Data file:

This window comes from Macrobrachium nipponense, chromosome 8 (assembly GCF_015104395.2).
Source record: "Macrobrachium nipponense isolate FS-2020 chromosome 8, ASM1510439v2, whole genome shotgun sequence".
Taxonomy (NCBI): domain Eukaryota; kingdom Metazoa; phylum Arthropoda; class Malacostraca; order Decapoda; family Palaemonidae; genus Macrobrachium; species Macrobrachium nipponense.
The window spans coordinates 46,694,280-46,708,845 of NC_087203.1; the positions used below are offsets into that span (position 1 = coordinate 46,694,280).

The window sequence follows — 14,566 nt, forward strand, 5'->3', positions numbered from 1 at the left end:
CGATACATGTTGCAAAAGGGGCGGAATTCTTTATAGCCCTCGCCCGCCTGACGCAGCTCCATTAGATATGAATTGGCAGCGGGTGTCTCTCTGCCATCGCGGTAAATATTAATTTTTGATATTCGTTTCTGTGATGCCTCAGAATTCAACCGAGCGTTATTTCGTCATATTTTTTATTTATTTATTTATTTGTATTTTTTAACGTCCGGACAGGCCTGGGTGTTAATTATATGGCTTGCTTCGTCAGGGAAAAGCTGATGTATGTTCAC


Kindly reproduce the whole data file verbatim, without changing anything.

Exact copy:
This window comes from Macrobrachium nipponense, chromosome 8 (assembly GCF_015104395.2).
Source record: "Macrobrachium nipponense isolate FS-2020 chromosome 8, ASM1510439v2, whole genome shotgun sequence".
Taxonomy (NCBI): domain Eukaryota; kingdom Metazoa; phylum Arthropoda; class Malacostraca; order Decapoda; family Palaemonidae; genus Macrobrachium; species Macrobrachium nipponense.
The window spans coordinates 46,694,280-46,708,845 of NC_087203.1; the positions used below are offsets into that span (position 1 = coordinate 46,694,280).

The window sequence follows — 14,566 nt, forward strand, 5'->3', positions numbered from 1 at the left end:
CGATACATGTTGCAAAAGGGGCGGAATTCTTTATAGCCCTCGCCCGCCTGACGCAGCTCCATTAGATATGAATTGGCAGCGGGTGTCTCTCTGCCATCGCGGTAAATATTAATTTTTGATATTCGTTTCTGTGATGCCTCAGAATTCAACCGAGCGTTATTTCGTCATATTTTTTATTTATTTATTTATTTGTATTTTTTAACGTCCGGACAGGCCTGGGTGTTAATTATATGGCTTGCTTCGTCAGGGAAAAGCTGATGTATGTTCAC